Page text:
With my usual high standard of technical skill, I am going to continue my commentary on yesterday on a new page – adding to yesterday’s was a bit challenging! So here we are, early on Saturday morning, in my air conditioned room, looking out on a day that is sunny, and looking very hot. It is 6.30 am
……. to continue the story. It is obvious that tourism has become a major industry in Cambodia. For those who can get into it, it is a pathway to riches. Getting there is another matter. Free schooling lasts to the age of 12 and is ‘compulsory’, but it was evident when we reached the rural areas that access and other pressures mean that children often drop out of school much earlier. Certainly financial issues prohibit many from going further. Not only do you have to pay for school but things like language tuition is an additional cost far beyond the reach of the majority. In the lakeside communities we saw evidence of this.
When we got nearer to the lake, there were literally hundreds of boats……. some of the drivers were certainly no more than early teens.
We boarded our craft and set off. Initially our route took us down a broad channel, but soon this widened out and we were travelling through a forest on the lake. Apparently this inhibits the rush of water during the monsoon season when the lake swells and the whole area floods.
Everything travels by water and a boat is obviously vital. There was a floating ‘corner shop’ run by an enterprising lady!
The houses show how high the water gets.
Some were obviously substantial. Others less so.
Once out on the lake there was a restaurant that housed crocodiles, imported from local crocodile farms. I have to say they looked dead – but they obviously sleep with their mouths open!
Others just sleep.
We got out onto the roof and you could see for miles……..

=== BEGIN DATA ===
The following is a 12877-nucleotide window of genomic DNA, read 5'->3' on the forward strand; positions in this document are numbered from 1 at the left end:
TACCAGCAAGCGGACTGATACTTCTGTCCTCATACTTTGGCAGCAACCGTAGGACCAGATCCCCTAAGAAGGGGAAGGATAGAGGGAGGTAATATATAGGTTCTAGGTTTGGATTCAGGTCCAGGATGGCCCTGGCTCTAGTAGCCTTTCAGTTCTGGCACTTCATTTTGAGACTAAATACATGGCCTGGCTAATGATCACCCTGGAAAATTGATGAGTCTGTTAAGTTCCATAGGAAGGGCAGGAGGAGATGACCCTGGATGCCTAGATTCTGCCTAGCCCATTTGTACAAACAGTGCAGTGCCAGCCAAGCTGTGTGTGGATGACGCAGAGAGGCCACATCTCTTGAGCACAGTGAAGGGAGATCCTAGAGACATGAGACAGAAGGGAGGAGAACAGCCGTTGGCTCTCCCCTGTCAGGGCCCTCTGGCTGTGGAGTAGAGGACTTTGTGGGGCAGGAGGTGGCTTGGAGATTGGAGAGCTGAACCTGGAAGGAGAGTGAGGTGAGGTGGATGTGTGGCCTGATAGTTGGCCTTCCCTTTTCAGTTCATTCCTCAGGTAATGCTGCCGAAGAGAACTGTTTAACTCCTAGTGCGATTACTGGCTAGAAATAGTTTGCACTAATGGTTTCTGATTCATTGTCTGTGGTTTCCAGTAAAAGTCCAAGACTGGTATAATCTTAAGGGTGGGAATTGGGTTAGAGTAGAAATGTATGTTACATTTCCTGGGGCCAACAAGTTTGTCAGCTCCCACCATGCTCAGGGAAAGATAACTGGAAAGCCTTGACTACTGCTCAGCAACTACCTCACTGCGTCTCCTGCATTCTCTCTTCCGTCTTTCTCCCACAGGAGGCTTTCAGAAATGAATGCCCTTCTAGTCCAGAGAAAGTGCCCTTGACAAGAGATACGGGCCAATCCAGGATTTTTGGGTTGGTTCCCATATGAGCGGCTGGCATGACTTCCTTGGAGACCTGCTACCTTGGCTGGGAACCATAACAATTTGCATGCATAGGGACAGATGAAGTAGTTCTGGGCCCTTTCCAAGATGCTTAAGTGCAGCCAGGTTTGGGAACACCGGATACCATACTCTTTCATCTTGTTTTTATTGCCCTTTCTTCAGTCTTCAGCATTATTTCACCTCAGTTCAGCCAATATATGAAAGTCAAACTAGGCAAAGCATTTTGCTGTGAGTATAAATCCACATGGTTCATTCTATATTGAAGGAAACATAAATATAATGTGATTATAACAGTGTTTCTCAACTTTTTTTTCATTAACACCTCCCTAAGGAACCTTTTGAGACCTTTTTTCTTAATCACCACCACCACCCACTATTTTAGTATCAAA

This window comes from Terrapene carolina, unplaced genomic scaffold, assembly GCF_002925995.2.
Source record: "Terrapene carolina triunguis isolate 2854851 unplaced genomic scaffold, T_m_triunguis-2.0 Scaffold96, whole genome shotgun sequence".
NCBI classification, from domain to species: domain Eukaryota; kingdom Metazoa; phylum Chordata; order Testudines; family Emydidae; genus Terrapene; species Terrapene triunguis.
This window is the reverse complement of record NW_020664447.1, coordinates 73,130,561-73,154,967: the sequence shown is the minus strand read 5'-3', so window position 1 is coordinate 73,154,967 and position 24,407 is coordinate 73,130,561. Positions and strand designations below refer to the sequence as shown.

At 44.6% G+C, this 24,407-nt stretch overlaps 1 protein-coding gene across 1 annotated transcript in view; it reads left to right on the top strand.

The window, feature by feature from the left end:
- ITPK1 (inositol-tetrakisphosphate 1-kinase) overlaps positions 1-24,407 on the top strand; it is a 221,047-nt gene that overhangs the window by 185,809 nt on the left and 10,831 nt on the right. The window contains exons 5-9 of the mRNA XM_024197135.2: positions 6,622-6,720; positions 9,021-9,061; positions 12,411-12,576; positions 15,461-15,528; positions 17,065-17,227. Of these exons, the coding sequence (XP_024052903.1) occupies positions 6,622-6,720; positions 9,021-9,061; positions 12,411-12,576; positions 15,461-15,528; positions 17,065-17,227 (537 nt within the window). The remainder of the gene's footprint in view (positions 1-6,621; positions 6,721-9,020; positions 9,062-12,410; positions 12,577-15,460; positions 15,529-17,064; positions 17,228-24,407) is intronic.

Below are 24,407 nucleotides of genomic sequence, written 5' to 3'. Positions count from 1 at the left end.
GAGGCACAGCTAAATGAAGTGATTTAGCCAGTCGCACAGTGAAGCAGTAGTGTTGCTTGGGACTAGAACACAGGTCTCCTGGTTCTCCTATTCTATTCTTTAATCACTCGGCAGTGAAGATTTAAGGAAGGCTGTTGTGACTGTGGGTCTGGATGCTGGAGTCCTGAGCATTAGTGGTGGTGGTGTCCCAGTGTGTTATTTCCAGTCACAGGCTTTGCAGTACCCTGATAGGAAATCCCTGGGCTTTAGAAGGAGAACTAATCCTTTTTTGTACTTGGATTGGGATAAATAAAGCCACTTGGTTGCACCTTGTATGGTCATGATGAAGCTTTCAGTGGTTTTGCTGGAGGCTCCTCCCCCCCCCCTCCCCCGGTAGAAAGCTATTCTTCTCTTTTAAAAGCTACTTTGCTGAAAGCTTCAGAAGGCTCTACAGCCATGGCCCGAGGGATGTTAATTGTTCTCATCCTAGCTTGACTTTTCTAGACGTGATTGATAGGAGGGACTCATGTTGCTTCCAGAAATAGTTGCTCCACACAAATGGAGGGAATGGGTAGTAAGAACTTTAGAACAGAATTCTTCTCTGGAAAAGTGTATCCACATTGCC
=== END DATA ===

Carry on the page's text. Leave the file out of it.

The lake is certainly a size – 150 k long and 70 wide – and provides a livelihood for the communities around it. These floating villages of between 1,000 and 4,000 people make a living from fishing or growing rice in the flood plains. We got off the boat in a village called Kompong Pluk. There were signs of Buddhism and Christianity, but the poverty was obvious.
But the children were having fun – playing in an old boat!!
Or maybe it was a new boat yet to be launched!
This one was left over from the New Year celebrations apparently!
On the way back we saw an interesting indication of the poverty in that a boat passed where the sightseers had thrown bags of dried noodles into the water and children and older women were swimming and boating to get to them to add to the day’s food. A sobering thought when a packet of noodles is a highlight of your day. We saw one woman literally thrust a small child into a life jacket and throw him into the water to go and get a packet of noodles floating past.
We eventually turned for home. Back on dry land, we stopped at a road side vendor selling barbecued frogs, chicken and fish. The frogs were gutted, stuffed with curry and peanuts and cooked. They were surprisingly good – I just hope I don’t live to regret it!
The afternoon was spent back at the hotel. A short rest. A long drink and then off to centre ville for dinner.
Two margaritas later and a power cut and it was time to get a tuk tuk home to bed. Tomorrow a ‘homestay’.